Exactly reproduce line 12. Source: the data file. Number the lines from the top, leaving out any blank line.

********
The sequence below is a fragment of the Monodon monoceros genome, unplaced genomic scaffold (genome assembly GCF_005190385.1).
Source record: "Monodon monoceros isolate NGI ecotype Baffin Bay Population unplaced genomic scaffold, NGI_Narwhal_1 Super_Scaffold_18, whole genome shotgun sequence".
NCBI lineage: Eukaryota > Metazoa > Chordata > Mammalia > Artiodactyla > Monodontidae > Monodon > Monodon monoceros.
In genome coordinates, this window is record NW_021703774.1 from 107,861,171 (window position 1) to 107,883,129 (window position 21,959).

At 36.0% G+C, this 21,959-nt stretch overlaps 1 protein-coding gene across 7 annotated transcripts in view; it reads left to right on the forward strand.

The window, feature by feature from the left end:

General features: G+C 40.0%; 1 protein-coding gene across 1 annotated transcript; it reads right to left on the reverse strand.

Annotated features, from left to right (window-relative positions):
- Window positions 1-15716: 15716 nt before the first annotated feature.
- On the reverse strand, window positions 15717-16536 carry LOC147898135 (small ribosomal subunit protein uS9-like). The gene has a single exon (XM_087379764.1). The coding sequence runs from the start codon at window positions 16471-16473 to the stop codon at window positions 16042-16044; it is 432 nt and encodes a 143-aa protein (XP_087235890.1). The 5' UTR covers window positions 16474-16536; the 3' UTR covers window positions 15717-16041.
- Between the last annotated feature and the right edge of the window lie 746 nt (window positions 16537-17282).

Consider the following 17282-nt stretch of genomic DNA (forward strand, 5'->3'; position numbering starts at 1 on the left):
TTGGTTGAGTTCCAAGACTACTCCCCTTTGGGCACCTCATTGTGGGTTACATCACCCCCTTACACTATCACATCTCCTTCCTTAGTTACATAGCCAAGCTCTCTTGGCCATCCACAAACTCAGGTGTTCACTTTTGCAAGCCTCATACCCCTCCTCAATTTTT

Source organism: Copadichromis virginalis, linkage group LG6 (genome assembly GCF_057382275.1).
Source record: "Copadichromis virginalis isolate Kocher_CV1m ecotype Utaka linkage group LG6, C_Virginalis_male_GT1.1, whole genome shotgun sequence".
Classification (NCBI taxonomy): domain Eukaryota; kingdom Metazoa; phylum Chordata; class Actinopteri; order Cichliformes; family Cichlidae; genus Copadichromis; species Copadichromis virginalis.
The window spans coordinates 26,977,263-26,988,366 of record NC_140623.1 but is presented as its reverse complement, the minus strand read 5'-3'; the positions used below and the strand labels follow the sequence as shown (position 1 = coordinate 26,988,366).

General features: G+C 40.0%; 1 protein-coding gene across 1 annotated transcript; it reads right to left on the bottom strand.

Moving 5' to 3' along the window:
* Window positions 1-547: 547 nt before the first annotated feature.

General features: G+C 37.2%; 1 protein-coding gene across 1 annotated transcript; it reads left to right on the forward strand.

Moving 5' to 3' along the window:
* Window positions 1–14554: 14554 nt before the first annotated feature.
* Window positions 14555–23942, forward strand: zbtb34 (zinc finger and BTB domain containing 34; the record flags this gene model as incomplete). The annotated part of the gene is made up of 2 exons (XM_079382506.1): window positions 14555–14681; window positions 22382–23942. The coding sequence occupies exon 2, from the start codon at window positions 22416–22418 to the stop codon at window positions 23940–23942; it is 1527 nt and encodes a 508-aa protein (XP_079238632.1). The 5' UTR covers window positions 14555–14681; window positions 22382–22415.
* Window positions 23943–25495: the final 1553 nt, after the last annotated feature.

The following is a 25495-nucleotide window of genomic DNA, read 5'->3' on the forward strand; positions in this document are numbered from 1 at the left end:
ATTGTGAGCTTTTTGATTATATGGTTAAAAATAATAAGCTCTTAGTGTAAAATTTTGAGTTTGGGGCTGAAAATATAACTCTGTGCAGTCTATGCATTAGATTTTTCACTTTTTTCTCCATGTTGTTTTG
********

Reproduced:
Consider the following 17282-nt stretch of genomic DNA (forward strand, 5'->3'; position numbering starts at 1 on the left):